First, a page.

by Kevin Schofield
This week’s “long read” takes us into the world of climate change and how the nation’s lead agency on climate and weather tracks it.
The National Oceanic and Atmospheric Administration, or NOAA, is responsible for all things weather and climate in the United States: It runs the National Weather Service, supplies forecasts to other government agencies and to the public, and collects and archives atmospheric readings from a collection of tracking stations across the United States. That data is used to improve weather forecasting models, but it is also used to analyze broader climate trends.
A brief word on the difference between “weather” and “climate,” because we often conflate them and especially when talking about climate change. “Weather” is what is happening at any given moment in the atmosphere, whereas “climate” is our general expectations for what the weather will be like over a period of time. To analogize a bit: In your workplace the climate may be hostile, but you likely will still have some good days and some bad days.
NOAA measures the climate, and how it is changing, by averaging the weather over a 30-year period and comparing it with other 30-year periods going back to 1901. Every ten years it generates a new “climate normal” measurement, and it just released the latest one for 1991 through 2020. While there are several measurements included, the two primary ones are temperature and precipitation.
Even though the “climate normal” models for 1981–2010 and 1991–2020 have an overlap of 20 years, there is still a substantial change between the two. Nearly all of the “lower 48” have seen significant warming, with the exception of the Dakotas and eastern Montana.
This follows a trend that has been in place since 1961.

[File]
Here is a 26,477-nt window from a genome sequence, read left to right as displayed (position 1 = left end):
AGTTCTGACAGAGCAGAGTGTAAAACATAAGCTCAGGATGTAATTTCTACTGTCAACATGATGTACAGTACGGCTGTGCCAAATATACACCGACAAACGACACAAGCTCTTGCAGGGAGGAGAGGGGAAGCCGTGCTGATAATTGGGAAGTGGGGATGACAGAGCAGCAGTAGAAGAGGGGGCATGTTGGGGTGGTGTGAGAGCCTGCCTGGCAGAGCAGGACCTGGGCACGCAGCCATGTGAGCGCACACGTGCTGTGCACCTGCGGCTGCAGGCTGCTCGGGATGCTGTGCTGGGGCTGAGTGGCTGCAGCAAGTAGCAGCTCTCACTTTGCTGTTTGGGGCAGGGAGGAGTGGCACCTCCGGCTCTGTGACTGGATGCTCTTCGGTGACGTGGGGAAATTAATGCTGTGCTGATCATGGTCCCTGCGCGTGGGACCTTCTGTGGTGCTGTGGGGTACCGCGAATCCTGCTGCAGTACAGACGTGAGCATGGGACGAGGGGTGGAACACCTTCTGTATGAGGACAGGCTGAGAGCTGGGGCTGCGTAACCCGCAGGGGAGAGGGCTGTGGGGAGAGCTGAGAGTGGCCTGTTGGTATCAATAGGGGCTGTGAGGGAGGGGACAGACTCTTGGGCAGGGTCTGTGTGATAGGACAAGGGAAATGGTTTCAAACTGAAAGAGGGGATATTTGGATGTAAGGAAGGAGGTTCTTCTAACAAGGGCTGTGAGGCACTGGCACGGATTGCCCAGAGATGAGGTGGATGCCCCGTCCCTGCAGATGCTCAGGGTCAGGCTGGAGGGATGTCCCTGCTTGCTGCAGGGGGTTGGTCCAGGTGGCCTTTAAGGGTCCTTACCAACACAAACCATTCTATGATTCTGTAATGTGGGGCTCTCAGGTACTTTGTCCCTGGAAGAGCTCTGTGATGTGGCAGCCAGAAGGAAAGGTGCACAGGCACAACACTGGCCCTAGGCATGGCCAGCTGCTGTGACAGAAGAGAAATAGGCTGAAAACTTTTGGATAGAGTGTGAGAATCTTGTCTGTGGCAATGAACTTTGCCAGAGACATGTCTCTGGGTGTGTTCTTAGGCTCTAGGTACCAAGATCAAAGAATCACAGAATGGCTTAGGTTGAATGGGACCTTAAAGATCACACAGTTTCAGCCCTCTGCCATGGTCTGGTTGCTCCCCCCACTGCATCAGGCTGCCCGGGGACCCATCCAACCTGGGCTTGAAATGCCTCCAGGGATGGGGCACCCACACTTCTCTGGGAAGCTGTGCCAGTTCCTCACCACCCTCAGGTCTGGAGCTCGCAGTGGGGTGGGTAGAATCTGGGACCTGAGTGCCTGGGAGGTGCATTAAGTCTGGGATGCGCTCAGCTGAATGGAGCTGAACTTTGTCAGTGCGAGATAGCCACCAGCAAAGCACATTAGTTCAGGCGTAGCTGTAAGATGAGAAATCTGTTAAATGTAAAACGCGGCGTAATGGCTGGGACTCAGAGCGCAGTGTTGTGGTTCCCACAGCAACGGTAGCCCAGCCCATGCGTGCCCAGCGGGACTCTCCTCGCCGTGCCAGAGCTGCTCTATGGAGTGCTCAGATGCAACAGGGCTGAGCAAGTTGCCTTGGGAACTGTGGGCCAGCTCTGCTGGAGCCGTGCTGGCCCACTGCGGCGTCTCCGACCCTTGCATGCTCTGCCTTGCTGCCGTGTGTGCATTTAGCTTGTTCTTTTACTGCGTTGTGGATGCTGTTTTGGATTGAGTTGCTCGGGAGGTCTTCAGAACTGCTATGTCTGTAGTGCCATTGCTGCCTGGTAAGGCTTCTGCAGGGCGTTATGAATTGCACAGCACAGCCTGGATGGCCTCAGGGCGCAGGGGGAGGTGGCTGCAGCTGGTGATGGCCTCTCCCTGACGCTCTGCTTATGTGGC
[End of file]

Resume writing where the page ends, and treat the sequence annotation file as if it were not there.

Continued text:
It’s interesting, though, that precipitation follows a very different pattern. While the Southwest has been drying out, much of the Midwest and the eastern seaboard have become wetter. NOAA scientists point out that this is because there are multiple factors that control precipitation beyond temperature. We know this well here in Washington, where we have rain forest on the western side of the Olympic Mountains, much drier areas on the eastern side of the range, and “convergence zones” throughout Puget Sound. But they also note that there are more dimensions to precipitation than just the amount: It can fall as rain instead of snow, and it can come in large downpours with long dry spells in between. We are already seeing how our snowpacks in the Cascades often disappear earlier in the year, even if total precipitation remains the same. Those factors make a big difference in how we need to manage our water supply here.
NOAA also provides a site where we can explore the climate data by city or county, and by month — since climate change can also have different impacts by time of year. It shows some very interesting changes here in Seattle: The city is, on average, 1.1 degrees warmer and 1.85 inches wetter, but it’s not spread evenly across the year. January’s temperature and precipitation don’t look that different over the last seventy years, but August is getting a little hotter and drier.
Kevin Schofield is a freelance writer and the founder of Seattle City Council Insight, a website providing independent news and analysis of the Seattle City Council and City Hall. He also co-hosts the “Seattle News, Views and Brews” podcast with Brian Callanan, and appears from time to time on Converge Media and KUOW’s Week in Review.
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